by Kathryn Carley
Community groups in Massachusetts are calling for an end to armed police response to mental health-related 911 calls.
The majority of calls are for nonviolent emergencies, yet the response of armed police can often make a behavioral or mental health-related crisis worse, particularly in marginalized communities.
Corinne Espinoza, co-director of the Cambridge Holistic Emergency Alternative Response Team, said civilian first responders are better trained to deescalate what is often someone having a bad day.
“They might need someone to respond gently, to speak softly, to stand further away from them so that they feel comfortable until some trust has been built,” Espinoza explained.
Rather than arrest someone in crisis, Espinoza pointed out civilian responders could help ensure people remain in their communities and create a plan for care. Her group is backing legislation to establish a grant program to increase the availability of unarmed community responders, in an effort to free up police for other emergencies and ultimately save lives.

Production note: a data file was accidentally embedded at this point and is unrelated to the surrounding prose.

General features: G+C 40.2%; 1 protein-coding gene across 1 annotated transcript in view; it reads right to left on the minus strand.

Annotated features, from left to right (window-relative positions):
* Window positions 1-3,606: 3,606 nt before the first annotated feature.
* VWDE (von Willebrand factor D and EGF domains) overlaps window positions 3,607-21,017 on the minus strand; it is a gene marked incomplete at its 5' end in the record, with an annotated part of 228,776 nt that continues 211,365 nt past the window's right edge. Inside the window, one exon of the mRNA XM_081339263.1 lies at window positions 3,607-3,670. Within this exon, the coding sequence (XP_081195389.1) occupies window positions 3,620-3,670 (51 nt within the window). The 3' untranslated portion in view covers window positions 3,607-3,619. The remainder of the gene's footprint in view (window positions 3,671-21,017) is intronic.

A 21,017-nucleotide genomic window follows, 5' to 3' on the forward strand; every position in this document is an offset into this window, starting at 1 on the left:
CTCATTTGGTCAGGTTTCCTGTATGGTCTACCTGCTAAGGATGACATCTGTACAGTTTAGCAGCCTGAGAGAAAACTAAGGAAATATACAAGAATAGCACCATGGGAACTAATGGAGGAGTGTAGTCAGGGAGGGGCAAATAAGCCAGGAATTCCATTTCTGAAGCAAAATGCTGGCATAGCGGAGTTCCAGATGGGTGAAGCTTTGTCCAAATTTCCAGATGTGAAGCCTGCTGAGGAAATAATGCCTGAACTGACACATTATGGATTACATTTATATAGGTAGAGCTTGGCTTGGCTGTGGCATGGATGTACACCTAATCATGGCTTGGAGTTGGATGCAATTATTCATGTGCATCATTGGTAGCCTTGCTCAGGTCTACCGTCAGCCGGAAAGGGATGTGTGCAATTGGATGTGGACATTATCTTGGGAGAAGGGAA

Sayed Faisal, a 20-year-old student in Boston was in distress and self-harming earlier this year when a neighbor called 911. Police say Faisal lunged at them with a knife. Espinoza said he was chased, shot and killed – when it could have gone differently.
“Someone could have offered him a blanket, cup of coffee,” Espinoza suggested. “Was there another place that he would like to go? Was there some way that we could make him feel better in this moment?”
Espinoza added her team members work with residents mostly through word of mouth, and will soon launch a help hotline for people in distress. The Cambridge City Council has passed a policy order to increase funding for their services, but Espinoza noted they are not responding to 911 calls just yet.